HONOLULU (HawaiiNewsNow) - The day after Honolulu Police Chief Louis Kealoha took leave amid a growing public corruption case, his wife remains on the job as a deputy city prosecutor.
That's despite the fact that Katherine Kealoha has been linked to the widening federal investigation.
In fact, the central question of the investigation is whether Kealoha abused the power of the city Prosecutor's Office -- and close relationships with police officers -- for her personal aims.
Some say Kealoha, like her husband, should temporarily step aside.
Others avoid the question.
"I would prefer not to comment," said city Managing Director and acting Mayor Roy Amemiya.
Federal investigators are looking into whether Katherine Kealoha lied to a judge to help her electrician get out of a speeding ticket and try to prevent the arrest of another friend after he ditched police.
Defense attorney Michael Green said the allegations against Kealoha are "very serious."
"When you start talking about corruption in our courts and special favors, and maybe lying or misleading judges to get special favors for people, that's extremely serious. It goes right to the heart of our justice system," he said.
Steven Levinson, a former Supreme Court justice and a member of the Honolulu Police Commission, says the Office of Disciplinary Counsel should also be looking into the case. The office has the authority to disbar attorneys.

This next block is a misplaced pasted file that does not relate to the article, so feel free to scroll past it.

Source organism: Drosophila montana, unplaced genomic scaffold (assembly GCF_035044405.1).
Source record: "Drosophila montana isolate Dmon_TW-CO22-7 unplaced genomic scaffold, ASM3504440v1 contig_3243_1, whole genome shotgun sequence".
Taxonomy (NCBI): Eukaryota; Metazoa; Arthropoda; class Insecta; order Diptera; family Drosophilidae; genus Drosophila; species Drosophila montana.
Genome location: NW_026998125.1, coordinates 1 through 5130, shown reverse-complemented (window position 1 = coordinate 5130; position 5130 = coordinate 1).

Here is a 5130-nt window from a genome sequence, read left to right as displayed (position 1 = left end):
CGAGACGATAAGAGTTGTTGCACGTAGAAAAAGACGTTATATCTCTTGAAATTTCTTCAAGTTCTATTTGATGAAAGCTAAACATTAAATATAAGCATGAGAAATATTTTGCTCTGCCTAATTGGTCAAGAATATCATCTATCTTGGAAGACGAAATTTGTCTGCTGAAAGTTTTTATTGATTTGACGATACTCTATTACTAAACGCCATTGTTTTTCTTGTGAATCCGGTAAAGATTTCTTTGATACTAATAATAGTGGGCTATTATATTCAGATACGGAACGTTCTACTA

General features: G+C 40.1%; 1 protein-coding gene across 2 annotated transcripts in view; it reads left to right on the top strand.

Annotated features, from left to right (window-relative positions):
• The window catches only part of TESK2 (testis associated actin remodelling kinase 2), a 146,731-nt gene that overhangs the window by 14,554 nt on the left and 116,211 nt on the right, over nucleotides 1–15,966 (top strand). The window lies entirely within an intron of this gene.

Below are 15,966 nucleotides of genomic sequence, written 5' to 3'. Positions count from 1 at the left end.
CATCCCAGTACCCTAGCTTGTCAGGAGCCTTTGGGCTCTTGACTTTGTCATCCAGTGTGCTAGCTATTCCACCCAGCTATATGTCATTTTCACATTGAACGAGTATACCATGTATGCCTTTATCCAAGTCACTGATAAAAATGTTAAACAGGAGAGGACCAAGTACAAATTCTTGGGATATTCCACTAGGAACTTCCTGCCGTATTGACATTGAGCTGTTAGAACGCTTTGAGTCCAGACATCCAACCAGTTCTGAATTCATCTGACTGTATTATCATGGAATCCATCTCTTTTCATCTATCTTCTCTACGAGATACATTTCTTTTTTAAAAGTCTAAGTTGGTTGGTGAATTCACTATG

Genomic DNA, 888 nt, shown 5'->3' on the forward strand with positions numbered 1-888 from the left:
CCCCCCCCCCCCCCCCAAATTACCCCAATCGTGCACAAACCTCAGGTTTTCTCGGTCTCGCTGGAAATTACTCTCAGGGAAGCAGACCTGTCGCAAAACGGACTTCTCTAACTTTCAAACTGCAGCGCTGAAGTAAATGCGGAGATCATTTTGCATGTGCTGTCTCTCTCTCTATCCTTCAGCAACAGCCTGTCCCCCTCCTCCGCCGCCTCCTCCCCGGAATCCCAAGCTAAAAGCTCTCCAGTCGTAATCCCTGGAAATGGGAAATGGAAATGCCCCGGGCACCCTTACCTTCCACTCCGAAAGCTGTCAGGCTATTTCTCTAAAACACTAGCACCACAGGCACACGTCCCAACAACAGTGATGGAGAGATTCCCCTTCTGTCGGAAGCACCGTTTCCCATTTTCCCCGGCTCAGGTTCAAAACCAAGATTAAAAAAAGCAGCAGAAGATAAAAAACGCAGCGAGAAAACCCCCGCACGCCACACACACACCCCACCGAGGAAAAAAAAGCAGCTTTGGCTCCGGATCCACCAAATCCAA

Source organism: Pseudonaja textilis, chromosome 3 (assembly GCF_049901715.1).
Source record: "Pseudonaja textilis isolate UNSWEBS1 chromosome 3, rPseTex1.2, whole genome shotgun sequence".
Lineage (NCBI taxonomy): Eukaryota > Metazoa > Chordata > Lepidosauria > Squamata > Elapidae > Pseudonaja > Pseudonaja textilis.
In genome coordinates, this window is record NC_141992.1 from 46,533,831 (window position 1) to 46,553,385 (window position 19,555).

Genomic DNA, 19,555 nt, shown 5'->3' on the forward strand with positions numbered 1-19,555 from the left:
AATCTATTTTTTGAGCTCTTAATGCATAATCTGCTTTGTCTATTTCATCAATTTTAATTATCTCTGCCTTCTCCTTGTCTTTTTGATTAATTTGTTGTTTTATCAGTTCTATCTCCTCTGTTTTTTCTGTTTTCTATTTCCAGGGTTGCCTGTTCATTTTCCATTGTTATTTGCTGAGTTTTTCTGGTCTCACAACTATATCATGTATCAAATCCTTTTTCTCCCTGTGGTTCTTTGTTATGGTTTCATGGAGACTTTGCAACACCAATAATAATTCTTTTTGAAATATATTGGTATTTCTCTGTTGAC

"I think that office would have a great interest in the conduct of the deputy prosecuting attorney in this case," he said.
Meanwhile, city Prosecutor Keith Kaneshiro continues to stand by his deputy, saying there is no evidence that Kealoha committed a crime. Sources say he fought investigators over her personnel records and he has publicly defended the dismissed speeding ticket.
"It was not Katherine Kealoha alone. It was a decision of this office. It was a plea agreement signed by me," Kaneshiro told Hawaii News Now in October.
The conflicting stories over the speeding ticket could mean that Kaneshiro may now be embroiled in the investigation himself.
"I don't know everything they have," Green said. "But my experience tells me, before they go after a sitting city prosecutor, if that's what they're planning, they better have a hell of a case."
Keith Kaneshiro declined a request for an interview Wednesday.